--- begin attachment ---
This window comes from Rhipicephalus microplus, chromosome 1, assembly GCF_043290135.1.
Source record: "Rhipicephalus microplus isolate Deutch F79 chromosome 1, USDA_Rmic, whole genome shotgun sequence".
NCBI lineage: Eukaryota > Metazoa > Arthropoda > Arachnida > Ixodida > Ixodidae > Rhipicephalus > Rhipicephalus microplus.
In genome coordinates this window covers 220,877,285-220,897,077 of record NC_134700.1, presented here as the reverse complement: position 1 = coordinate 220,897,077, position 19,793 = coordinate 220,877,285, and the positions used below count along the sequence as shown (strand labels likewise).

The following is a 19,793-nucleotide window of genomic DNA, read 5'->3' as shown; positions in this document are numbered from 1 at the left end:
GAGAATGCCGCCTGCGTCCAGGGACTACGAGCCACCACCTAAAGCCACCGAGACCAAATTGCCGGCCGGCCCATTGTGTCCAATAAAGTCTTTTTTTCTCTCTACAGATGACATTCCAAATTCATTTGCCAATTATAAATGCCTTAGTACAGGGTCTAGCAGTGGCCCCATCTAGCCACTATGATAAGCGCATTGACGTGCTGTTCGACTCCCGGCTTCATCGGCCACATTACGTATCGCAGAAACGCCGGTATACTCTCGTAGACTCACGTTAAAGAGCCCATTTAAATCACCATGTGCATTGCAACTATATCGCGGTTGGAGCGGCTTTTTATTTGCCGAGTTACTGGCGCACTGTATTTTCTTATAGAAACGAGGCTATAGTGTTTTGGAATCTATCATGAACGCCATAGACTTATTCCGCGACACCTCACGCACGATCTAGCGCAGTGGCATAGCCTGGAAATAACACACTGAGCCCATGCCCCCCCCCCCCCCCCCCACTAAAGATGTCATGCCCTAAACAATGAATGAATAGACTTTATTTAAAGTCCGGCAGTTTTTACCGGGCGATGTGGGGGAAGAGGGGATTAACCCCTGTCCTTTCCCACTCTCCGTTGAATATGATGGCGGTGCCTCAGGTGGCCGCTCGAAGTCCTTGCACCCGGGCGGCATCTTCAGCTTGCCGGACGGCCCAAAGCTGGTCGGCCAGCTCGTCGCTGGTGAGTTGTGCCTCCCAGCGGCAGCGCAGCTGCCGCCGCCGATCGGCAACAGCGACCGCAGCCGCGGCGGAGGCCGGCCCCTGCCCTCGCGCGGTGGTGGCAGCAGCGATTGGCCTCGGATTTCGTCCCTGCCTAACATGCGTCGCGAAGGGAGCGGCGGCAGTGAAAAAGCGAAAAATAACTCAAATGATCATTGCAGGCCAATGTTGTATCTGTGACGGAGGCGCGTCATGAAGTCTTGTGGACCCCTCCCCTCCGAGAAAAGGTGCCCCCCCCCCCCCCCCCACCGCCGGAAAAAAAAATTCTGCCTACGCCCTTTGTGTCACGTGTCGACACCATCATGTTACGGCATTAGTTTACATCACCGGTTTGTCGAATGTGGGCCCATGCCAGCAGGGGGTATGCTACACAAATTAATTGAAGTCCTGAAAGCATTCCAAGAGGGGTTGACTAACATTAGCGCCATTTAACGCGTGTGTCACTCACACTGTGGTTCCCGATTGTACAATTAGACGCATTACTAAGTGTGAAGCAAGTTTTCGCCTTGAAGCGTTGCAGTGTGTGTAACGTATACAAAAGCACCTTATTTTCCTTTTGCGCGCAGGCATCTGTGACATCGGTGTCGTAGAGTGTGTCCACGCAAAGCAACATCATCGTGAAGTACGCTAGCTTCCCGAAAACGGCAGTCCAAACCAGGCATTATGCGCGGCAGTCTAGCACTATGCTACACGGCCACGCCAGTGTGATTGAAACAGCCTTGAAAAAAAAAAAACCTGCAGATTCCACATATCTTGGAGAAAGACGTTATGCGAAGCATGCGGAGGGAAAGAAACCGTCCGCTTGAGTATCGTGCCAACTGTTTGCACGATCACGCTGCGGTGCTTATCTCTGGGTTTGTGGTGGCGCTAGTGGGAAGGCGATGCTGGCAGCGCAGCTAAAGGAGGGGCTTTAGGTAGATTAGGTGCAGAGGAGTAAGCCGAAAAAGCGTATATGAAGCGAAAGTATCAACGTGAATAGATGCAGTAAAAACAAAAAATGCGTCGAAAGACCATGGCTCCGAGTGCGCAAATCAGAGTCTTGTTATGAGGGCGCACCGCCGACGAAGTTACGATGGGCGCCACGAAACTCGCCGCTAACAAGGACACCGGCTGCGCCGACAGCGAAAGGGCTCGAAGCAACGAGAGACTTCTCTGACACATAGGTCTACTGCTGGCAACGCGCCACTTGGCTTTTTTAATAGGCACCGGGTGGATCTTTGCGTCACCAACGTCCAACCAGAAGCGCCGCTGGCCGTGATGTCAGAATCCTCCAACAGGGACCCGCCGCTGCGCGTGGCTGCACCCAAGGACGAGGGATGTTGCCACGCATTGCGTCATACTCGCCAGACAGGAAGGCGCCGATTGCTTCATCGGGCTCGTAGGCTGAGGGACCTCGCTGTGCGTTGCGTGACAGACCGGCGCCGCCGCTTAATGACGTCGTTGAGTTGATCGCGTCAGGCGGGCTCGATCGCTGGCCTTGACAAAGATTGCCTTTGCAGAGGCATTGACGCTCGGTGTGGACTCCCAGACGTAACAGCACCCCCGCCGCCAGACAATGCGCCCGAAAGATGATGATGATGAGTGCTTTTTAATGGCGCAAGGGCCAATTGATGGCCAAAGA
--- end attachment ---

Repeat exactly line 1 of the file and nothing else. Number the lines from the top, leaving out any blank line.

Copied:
This window comes from Rhipicephalus microplus, chromosome 1, assembly GCF_043290135.1.